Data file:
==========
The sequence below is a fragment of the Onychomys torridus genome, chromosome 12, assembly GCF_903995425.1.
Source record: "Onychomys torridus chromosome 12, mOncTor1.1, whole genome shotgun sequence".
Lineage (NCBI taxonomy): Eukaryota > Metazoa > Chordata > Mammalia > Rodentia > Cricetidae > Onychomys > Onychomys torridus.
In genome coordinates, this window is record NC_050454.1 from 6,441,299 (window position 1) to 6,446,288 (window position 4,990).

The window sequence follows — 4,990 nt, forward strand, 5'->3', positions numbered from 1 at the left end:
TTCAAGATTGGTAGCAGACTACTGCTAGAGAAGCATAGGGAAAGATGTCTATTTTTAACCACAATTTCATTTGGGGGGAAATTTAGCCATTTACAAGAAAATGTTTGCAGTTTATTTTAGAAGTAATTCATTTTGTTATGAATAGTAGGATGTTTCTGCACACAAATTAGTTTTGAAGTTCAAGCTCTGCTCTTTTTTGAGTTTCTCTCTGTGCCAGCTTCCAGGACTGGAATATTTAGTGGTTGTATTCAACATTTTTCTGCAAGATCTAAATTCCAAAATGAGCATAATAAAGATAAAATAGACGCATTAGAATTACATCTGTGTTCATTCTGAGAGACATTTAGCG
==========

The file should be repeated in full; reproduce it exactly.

The sequence below is a fragment of the Onychomys torridus genome, chromosome 12, assembly GCF_903995425.1.
Source record: "Onychomys torridus chromosome 12, mOncTor1.1, whole genome shotgun sequence".
Lineage (NCBI taxonomy): Eukaryota > Metazoa > Chordata > Mammalia > Rodentia > Cricetidae > Onychomys > Onychomys torridus.
In genome coordinates, this window is record NC_050454.1 from 6,441,299 (window position 1) to 6,446,288 (window position 4,990).

The window sequence follows — 4,990 nt, forward strand, 5'->3', positions numbered from 1 at the left end:
TTCAAGATTGGTAGCAGACTACTGCTAGAGAAGCATAGGGAAAGATGTCTATTTTTAACCACAATTTCATTTGGGGGGAAATTTAGCCATTTACAAGAAAATGTTTGCAGTTTATTTTAGAAGTAATTCATTTTGTTATGAATAGTAGGATGTTTCTGCACACAAATTAGTTTTGAAGTTCAAGCTCTGCTCTTTTTTGAGTTTCTCTCTGTGCCAGCTTCCAGGACTGGAATATTTAGTGGTTGTATTCAACATTTTTCTGCAAGATCTAAATTCCAAAATGAGCATAATAAAGATAAAATAGACGCATTAGAATTACATCTGTGTTCATTCTGAGAGACATTTAGCG